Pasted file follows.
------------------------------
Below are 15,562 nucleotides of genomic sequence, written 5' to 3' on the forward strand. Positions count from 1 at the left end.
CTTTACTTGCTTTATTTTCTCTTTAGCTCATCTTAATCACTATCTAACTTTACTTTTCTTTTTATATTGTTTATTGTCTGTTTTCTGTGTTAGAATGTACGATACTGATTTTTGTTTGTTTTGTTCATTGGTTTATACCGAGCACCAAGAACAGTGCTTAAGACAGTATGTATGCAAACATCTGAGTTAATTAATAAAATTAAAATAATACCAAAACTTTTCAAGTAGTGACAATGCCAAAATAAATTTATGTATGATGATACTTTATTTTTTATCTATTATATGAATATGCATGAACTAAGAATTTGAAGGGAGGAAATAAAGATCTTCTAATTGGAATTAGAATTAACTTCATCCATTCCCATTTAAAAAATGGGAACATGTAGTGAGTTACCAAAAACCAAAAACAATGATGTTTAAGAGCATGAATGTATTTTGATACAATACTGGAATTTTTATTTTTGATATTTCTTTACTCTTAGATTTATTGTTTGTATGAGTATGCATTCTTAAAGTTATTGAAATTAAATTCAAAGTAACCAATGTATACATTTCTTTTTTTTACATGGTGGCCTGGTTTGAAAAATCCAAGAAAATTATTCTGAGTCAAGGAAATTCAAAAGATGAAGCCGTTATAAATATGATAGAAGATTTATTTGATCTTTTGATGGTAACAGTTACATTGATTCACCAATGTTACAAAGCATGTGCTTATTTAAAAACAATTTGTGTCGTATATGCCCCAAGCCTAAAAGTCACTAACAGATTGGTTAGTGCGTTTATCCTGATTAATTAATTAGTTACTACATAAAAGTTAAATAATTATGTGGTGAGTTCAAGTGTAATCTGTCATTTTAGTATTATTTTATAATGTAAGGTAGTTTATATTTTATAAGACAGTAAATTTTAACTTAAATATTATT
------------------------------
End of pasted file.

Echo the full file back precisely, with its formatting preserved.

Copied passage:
Below are 15,562 nucleotides of genomic sequence, written 5' to 3' on the forward strand. Positions count from 1 at the left end.
CTTTACTTGCTTTATTTTCTCTTTAGCTCATCTTAATCACTATCTAACTTTACTTTTCTTTTTATATTGTTTATTGTCTGTTTTCTGTGTTAGAATGTACGATACTGATTTTTGTTTGTTTTGTTCATTGGTTTATACCGAGCACCAAGAACAGTGCTTAAGACAGTATGTATGCAAACATCTGAGTTAATTAATAAAATTAAAATAATACCAAAACTTTTCAAGTAGTGACAATGCCAAAATAAATTTATGTATGATGATACTTTATTTTTTATCTATTATATGAATATGCATGAACTAAGAATTTGAAGGGAGGAAATAAAGATCTTCTAATTGGAATTAGAATTAACTTCATCCATTCCCATTTAAAAAATGGGAACATGTAGTGAGTTACCAAAAACCAAAAACAATGATGTTTAAGAGCATGAATGTATTTTGATACAATACTGGAATTTTTATTTTTGATATTTCTTTACTCTTAGATTTATTGTTTGTATGAGTATGCATTCTTAAAGTTATTGAAATTAAATTCAAAGTAACCAATGTATACATTTCTTTTTTTTACATGGTGGCCTGGTTTGAAAAATCCAAGAAAATTATTCTGAGTCAAGGAAATTCAAAAGATGAAGCCGTTATAAATATGATAGAAGATTTATTTGATCTTTTGATGGTAACAGTTACATTGATTCACCAATGTTACAAAGCATGTGCTTATTTAAAAACAATTTGTGTCGTATATGCCCCAAGCCTAAAAGTCACTAACAGATTGGTTAGTGCGTTTATCCTGATTAATTAATTAGTTACTACATAAAAGTTAAATAATTATGTGGTGAGTTCAAGTGTAATCTGTCATTTTAGTATTATTTTATAATGTAAGGTAGTTTATATTTTATAAGACAGTAAATTTTAACTTAAATATTATT